[Printable recipe follows at end of post]

PEI Lobster Chowder Recipe

Ingredients:

1½ – 2 lb cooked lobster to yield apx. 7 – 8 oz meat (reserve shells and any juice from the lobster)

Lobster Stock:
Cleaned-out shells, juice, and the legs from cooked lobster
2 tbsp olive oil
1 tsp minced garlic
3” chunk of celery, chopped
2” chunk of carrot, chopped
½ cup yellow onion, chopped
1 bay leaf
3 – 4 sprigs each of fresh thyme and parsley
3 cups poultry stock (chicken or turkey)
1/3 cup dry white wine

Bouquet Garni:
1 star anise pod
1 bay leaf
2 pepper corns
1 whole allspice

Chowder:
3 tbsp butter
1/3 cup onion, finely chopped
1/3 cup celery, finely chopped
1/3 cup carrots, finely diced
2 tbsp red pepper
2 cloves garlic, minced
1½ tbsp flour

2½ cups strained lobster stock (retain any excess stock to thin chowder if it becomes too thick)
1/3 cup dry white wine

1¼ cups waxy potatoes, such as the red-skinned Norland variety, peeled and diced into ½” cubes
½ – ¾ tsp dried summer savory
¾ cup whipping cream (35%MF)
¾ cup whole milk
1 – 10oz can creamed corn
¼ cup Parmesan cheese, finely grated

2½ tsp fresh chives, chopped
1 – 1½ tsp fresh thyme, finely chopped
¾ tsp fresh dillweed, chopped
1 tbsp fresh parsley, finely chopped
1 – 2 tbsp butter
Salt and cracked pepper, to taste

Method:

Lobster Stock:
Remove and discard the head sac (aka grain sac or stomach) (located behind the eyes) from the lobster body, along with any red roe and green tomally. Enclose the shells inside a folded over clean towel. Using a hammer or rolling pin, break up the shells somewhat. Cut the lobster legs into 2-3 pieces.

To make the lobster stock, heat the olive oil in stock pot over medium heat. Add the lobster shells along with the legs. Cook for about 2 minutes then add any juice from the lobster along with the minced garlic, celery, carrot, onion, bay leaf, and sprigs of fresh thyme and parsley. Add the poultry stock and white wine. Cover and bring to a boil then reduce heat to simmer for about an hour. Strain through a fine wire-mesh sieve and discard the solids.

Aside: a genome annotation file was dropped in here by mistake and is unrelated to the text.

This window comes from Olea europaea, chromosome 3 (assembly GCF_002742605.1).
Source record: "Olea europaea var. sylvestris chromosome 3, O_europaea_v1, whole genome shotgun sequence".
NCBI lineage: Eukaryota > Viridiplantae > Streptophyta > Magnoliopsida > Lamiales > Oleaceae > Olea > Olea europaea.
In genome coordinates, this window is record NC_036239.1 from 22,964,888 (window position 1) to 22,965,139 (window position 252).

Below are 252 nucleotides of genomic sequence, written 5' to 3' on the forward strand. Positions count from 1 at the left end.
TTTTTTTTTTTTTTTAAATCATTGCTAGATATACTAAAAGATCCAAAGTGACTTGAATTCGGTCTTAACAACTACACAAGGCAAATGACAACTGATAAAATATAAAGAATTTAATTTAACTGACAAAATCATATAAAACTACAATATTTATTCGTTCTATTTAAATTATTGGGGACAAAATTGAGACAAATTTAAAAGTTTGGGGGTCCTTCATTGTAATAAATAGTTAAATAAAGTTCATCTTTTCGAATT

Bouquet Garni:
To make the bouquet garni, use a small piece (apx. 6” square) of double-layer cheesecloth. Place spices in centre of sachet. Gather up corners and tie with heavy thread.

Chowder:
Heat the butter in large heavy-bottomed pot over medium heat. When butter is melted, add the onion, celery, carrots, red pepper, and garlic. Sweat the vegetables, stirring frequently, for 2-3 minutes.

Reduce heat to medium-low. Sprinkle the flour over the vegetables and stir to blend. Cook for a few seconds, stirring constantly to prevent sticking and scorching. Gradually add 2½ cups of the lobster stock along with the white wine, stirring constantly to work out any lumps. Add the potatoes, the bouquet garni, and dried summer savory. Increase heat to medium and bring mixture just to a boil then reduce heat to medium low. Cook for 6-8 minutes or until potatoes are almost, but not quite, fork tender.

Combine the whipping cream and milk. Remove about 1/3 – ½ cup of the hot liquid from the pot and stir into the milk to temper it. Pour tempered milk into hot mixture and stir to combine well. Cook over medium-low heat for about 5 minutes. Add the creamed corn, and Parmesan cheese. Cook for 4-5 minutes, just until mixture is heated. If mixture is not as thick as desired, mix an additional tablespoon of flour in 2½ tablespoons of water or some leftover lobster stock (if any). Add a tablespoon of the hot chowder to temper it and then stir into the chowder in the pot.

Add the lobster meat to the chowder along with the fresh herbs, and butter. Heat for about 2-3 minutes on medium-low temperature. Season with salt and pepper to taste.

Remove and discard the bouquet garni. Ladle chowder into warmed bowls and garnish with sprig of parsley and/or chopped chives. Sprinkle lightly with paprika, if desired. Serve with crusty rolls, biscuits, or artisan bread.

Yield: Apx. 4-6 servings

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PEI Lobster Chowder

Printable Recipe:

PEI Lobster Chowder Recipe

This made-from-scratch Lobster Chowder, filled with rich flavours combined with light seasonings, is sure to be a hit with lobster lovers.
Course Main Course
Cuisine Canadian
Keyword chowder, creamed corn, lobster, lobster chowder, potato
Servings 6
Author My Island Bistro Kitchen

Ingredients

  • 1½ - 2 lb cooked lobster to yield apx. 7 – 8 oz meat (reserve shells and any juice from the lobster)

Lobster Stock:

  • Cleaned-out shells, juice, and the legs from cooked lobster